1. Israel  92
  2. Norway  88
  3. Hungary  87
  4. Iceland  84
  5. Armenia  83
  6. Italy  79
  7. Austria  77
  8. Poland  76
  9. France  75
  10. Germany  75
  11. Netherlands  74
  12. Finland  73
  13. Albania  72
  14. Estonia  72
  15. Lithuania  70
  16. FYR Macedonia  68
  17. Malta  67
  18. Belgium  65
  19. Azerbaijan  61
  20. Montenegro  58
  21. Moldova  55
  22. Ireland  52
  23. Denmark 50
  24. Romania  42
  25. Belarus  42
  26. Greece  18
  27. Portugal  14
  28. Latvia  4
  29. Georgia  0

Published by Dimivision

Overly opinionated. Slightly off my rocker. There's no such thing as a guilty pleasure.

5 thoughts on “Eurovision 2014 (P)review – Part 10 – Poland, Portugal & Romania

  1. Just because you think the Portuguese song sounds like Lambada and because that type of “exotic” music was a one hit wonder in your Western countries in 1989/1990 it doesn’t mean it’s dated… That type of music has been popular in Portugal for years and it still is, it actually sells a lot here (although very criticised by pseudo-intellectuals). Different countries, different trends, people just have to accept that and not try to impose their notions of what modern music is.

    Especially when there are songs like BELGIUM (!!!), San Marino, Iceland, Latvia, Germany, Netherlands, etc – songs and melodies like these exist for years!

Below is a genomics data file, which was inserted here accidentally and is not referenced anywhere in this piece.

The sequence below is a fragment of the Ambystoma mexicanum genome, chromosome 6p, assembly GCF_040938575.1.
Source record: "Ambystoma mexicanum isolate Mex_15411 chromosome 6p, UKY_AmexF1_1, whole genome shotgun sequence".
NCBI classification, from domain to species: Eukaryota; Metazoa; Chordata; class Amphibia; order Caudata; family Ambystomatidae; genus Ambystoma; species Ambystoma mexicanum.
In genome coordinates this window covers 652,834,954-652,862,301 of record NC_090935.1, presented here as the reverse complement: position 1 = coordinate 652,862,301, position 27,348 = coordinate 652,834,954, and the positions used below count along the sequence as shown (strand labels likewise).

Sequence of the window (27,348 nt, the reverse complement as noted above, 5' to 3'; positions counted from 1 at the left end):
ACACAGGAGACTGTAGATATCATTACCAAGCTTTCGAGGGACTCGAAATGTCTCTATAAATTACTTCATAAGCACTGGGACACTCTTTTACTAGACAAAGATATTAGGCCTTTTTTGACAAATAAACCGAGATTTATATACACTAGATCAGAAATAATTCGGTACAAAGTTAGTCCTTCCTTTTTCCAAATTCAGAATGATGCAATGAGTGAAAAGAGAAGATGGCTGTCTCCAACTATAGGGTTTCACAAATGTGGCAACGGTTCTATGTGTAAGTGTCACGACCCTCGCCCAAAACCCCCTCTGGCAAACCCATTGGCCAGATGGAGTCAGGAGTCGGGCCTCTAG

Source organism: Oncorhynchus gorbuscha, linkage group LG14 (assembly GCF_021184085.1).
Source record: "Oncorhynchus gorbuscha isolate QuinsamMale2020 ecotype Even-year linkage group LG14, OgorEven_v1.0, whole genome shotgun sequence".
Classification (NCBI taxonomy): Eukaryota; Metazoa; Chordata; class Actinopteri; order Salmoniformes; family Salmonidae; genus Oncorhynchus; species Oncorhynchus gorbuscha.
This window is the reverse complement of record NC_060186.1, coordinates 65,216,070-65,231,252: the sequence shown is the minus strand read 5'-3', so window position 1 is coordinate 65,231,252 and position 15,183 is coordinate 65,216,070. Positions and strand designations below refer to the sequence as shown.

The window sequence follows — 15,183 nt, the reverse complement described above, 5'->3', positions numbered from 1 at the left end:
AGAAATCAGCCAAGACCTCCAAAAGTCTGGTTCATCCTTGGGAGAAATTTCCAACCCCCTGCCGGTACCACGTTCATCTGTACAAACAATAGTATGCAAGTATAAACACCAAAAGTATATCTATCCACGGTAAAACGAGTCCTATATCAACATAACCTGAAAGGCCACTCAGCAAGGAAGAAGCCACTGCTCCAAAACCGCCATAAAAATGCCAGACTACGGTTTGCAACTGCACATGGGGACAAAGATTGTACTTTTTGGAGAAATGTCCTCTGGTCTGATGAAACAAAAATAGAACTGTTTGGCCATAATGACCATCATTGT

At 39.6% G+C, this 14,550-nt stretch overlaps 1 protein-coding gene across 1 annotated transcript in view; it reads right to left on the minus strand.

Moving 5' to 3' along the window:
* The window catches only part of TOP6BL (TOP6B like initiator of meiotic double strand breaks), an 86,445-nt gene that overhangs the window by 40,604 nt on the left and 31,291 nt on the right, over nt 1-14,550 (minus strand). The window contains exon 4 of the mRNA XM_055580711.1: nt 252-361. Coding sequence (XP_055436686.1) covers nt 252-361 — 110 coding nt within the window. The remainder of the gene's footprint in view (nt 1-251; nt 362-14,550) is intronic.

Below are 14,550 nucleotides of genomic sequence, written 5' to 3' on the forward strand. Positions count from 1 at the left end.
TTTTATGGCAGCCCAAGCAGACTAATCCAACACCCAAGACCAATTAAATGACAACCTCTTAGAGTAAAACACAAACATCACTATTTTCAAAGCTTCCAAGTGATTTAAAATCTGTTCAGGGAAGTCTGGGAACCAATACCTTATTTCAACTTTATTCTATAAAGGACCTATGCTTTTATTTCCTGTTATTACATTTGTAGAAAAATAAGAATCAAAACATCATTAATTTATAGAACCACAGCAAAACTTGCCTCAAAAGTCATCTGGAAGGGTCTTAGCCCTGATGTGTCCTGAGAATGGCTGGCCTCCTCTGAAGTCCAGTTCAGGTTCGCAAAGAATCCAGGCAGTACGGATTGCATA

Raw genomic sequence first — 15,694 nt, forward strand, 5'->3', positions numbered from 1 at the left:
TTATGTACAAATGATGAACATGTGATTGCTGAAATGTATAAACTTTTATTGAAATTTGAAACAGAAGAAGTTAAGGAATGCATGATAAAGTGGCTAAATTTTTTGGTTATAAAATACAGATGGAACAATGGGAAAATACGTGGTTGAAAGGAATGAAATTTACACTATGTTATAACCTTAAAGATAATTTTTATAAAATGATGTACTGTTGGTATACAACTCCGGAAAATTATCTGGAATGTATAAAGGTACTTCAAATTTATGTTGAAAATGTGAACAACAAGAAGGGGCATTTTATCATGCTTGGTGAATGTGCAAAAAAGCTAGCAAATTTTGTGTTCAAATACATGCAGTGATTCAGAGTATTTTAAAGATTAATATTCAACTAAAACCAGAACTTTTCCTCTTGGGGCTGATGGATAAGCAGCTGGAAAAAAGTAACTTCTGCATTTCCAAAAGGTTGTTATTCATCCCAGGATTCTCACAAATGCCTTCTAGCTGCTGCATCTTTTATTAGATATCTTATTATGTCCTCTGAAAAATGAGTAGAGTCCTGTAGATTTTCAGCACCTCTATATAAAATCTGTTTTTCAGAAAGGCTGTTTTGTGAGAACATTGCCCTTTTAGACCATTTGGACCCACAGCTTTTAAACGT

1. Where exactly do I refer to Lambada, may I ask? And you’re kinda proving my point – when I say that something sounds dated, it means it’s been around for (too) many years. The Portuguese entry to me is comparable to the Dutch entry in 2010 (Shalalie) which was a typical song for its genre as well, a genre which is popular in Netherlands & Belgium but doesn’t do anything across the borders because it sounds too local. Eurovision to me is a contest which should sprout one (and preferably more) international hit that can top charts all over Europe. The Portuguese entry is in no way capable of that, not only for the reason above but also because it doesn’t sound fresh enough. The examples you give are indeed embedded in genres that have been around for a while but they at least manage to evoke emotions, whatever they may be. The Portuguese entry is way too beige for that. That is not imposing, that’s merely observing.

      1. If this song is not capable of becoming a hit (according to you) then why did Sony International purchased the rights of the song? Just wondering since you seem to be a musical expert of some sort… The examples I gave manage to give you emotions despite being extremely old fashioned. How I love double standards (lol). This one at least isn’t pretentious and evokes emotions of happiness unlike most songs in Semifinal 1. Thank God not only biased eurofans are able to vote otherwise the same countries would be doomed every single year.

  2. I imagine SONY will launch it in South America then, where it actually belongs. I never claimed your examples were modern (bar Germany and Iceland which do sound fresh to my ears), so I do wonder why I should be labeled as biased (I usually love Portugal in Eurovision, by the way) or having double standards – it’s still my own opinion, thanks. And in the end it all comes down to taste, so let’s agree to disagree.

  3. I guess songs like “Balada boa” and “Ai se eu te pego” only belong to South America as well… Oh wait, they were actually hits in Europe but how was that possible? 😮 Enough said. Bye!